Menu close
November 21, 2016

Late last week, outgoing Secretary of Agriculture Tom Vilsack told Bloomberg that corn ethanol is not going anywhere in a Trump administration because “too much rural infrastructure is set up for it.”

After almost 10 years of the Renewable Fuel Standard (RFS) mandate being in effect, Vilsack claims that corn ethanol production has become a central part of the rural agribusiness economy.

ethanolburn-hi-res-borderWhether or not it’s too late to stop the corn ethanol industry, the main takeaway from Vilsack’s comments is how much agribusiness interests dominate rural America and how marginalized the voices of family farmers have become. Its backers claim that the RFS is a jobs program and a farm support program, but corn ethanol leads to the expansion of the industrial agribusiness model of agriculture that has led to the loss of millions of farmers in the past decades and to poverty and economic and social crises in rural communities across the country.

Nor is U.S. biofuels policy an attempt to combat climate change. Instead, it is a favored program of large agribusiness corporations because it creates a new market for the chronic surplus of U.S. grain. Currently, farmers in the U.S. are in crisis because prices for cash crops are at historic lows. In fact, many analysts have looked to the current farm crisis as a source of many of Trump’s voters. Family farmers need real support to ensure fair prices and to help them take care of the soil and water, but unfortunately, Trump is filling his team with agribusiness representatives who are already working to dismantle these kinds of programs and are instead pushing farmers to exploit more and more from the soil.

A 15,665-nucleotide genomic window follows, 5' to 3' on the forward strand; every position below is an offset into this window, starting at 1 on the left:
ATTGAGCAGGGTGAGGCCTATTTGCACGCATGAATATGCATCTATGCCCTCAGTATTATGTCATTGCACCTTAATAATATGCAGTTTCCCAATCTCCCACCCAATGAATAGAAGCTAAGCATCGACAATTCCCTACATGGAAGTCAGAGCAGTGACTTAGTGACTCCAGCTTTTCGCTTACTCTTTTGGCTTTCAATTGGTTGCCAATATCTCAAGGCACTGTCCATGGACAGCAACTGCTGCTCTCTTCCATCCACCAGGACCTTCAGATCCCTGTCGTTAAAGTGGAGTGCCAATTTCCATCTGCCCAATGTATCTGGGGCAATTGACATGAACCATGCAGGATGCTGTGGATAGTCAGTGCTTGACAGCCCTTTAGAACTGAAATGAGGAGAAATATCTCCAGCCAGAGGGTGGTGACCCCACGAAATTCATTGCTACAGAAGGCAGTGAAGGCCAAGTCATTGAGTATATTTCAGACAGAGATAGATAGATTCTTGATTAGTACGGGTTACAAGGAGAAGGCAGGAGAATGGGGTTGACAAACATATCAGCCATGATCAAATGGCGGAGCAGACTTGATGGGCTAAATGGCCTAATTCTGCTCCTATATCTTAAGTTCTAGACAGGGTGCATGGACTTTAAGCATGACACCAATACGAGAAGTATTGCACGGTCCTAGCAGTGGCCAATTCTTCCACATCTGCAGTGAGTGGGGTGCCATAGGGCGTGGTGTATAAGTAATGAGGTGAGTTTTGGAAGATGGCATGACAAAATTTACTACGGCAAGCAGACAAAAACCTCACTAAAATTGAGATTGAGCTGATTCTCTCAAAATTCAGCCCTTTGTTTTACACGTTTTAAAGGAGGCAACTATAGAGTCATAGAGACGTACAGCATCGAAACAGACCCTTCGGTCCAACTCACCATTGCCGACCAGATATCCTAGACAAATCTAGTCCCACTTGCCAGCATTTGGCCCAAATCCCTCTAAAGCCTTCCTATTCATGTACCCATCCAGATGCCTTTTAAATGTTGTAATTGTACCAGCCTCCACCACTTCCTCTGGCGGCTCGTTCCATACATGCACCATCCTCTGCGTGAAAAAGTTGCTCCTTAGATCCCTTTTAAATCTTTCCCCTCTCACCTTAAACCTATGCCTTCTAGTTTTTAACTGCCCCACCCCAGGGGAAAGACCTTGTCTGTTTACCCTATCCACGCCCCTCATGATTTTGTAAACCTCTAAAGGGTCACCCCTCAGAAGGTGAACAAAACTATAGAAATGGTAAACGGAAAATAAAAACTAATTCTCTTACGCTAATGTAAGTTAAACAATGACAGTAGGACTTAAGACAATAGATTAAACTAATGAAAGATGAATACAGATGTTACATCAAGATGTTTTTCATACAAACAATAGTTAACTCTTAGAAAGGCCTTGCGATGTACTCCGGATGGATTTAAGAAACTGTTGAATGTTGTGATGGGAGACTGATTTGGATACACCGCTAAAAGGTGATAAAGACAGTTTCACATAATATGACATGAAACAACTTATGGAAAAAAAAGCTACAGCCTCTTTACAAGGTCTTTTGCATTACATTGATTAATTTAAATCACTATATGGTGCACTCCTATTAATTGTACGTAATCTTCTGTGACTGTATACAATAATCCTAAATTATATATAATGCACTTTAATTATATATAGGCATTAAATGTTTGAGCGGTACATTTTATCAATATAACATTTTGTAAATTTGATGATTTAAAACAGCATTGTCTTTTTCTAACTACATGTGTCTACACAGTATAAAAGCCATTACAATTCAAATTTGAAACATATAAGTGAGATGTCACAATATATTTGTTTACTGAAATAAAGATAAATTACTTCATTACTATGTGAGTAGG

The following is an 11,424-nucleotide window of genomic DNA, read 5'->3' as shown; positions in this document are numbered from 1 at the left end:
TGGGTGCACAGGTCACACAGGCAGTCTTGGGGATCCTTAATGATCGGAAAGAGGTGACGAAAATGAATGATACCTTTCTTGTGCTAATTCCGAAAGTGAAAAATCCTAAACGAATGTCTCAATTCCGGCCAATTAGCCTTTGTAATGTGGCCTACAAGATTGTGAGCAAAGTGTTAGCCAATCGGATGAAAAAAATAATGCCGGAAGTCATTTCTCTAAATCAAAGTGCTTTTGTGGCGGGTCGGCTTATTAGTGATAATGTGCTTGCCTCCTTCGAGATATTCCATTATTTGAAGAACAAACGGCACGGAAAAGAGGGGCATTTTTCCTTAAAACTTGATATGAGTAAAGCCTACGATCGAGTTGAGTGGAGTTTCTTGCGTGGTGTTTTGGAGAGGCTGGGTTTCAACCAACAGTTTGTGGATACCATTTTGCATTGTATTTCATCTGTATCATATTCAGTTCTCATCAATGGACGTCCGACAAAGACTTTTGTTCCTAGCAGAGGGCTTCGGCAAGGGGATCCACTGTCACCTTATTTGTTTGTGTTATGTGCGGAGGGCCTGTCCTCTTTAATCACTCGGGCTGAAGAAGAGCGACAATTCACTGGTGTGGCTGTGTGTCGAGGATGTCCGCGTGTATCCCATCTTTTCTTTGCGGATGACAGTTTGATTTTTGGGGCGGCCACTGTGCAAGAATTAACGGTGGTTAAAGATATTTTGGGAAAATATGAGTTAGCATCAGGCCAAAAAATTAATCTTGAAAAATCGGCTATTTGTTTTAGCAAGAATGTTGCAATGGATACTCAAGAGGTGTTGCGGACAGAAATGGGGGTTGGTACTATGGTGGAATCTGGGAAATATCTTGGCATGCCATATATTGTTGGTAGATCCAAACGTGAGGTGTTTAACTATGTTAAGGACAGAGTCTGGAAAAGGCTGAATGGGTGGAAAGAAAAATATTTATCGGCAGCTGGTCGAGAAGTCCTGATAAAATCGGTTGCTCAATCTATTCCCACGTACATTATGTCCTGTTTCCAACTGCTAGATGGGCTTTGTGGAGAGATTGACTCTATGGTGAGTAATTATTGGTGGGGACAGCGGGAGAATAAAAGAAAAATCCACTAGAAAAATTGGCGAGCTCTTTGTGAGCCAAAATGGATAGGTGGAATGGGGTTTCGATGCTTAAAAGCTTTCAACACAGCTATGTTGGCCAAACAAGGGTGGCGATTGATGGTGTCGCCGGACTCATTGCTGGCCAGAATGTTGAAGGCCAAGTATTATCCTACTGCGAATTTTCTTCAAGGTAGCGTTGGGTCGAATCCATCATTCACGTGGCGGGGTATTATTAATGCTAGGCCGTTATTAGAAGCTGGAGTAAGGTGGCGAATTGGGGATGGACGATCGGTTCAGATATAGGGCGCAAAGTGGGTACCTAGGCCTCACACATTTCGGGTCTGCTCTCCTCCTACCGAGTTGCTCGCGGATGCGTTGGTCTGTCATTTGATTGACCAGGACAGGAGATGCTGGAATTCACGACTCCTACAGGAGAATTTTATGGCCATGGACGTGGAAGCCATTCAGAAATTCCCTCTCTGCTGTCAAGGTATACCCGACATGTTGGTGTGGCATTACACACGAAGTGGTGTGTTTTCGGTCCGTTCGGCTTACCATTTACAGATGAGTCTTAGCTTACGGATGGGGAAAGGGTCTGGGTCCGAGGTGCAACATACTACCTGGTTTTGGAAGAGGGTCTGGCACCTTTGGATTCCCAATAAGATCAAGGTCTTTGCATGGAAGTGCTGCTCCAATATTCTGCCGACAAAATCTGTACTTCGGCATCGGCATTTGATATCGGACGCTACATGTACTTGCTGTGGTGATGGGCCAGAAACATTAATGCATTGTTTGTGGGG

Changing U.S. biofuels policies and creating the kind of agriculture that is good for people and the planet will mean amplifying the voices of family farmers speaking out against agribusiness domination.

Tom Vilsack is telling rural America that “there is no alternative” to agribusiness in the Midwest. But we are listening to farmers like Mike Callicrate, who is telling his fellow farmers that they “should raise less corn and raise more hell.”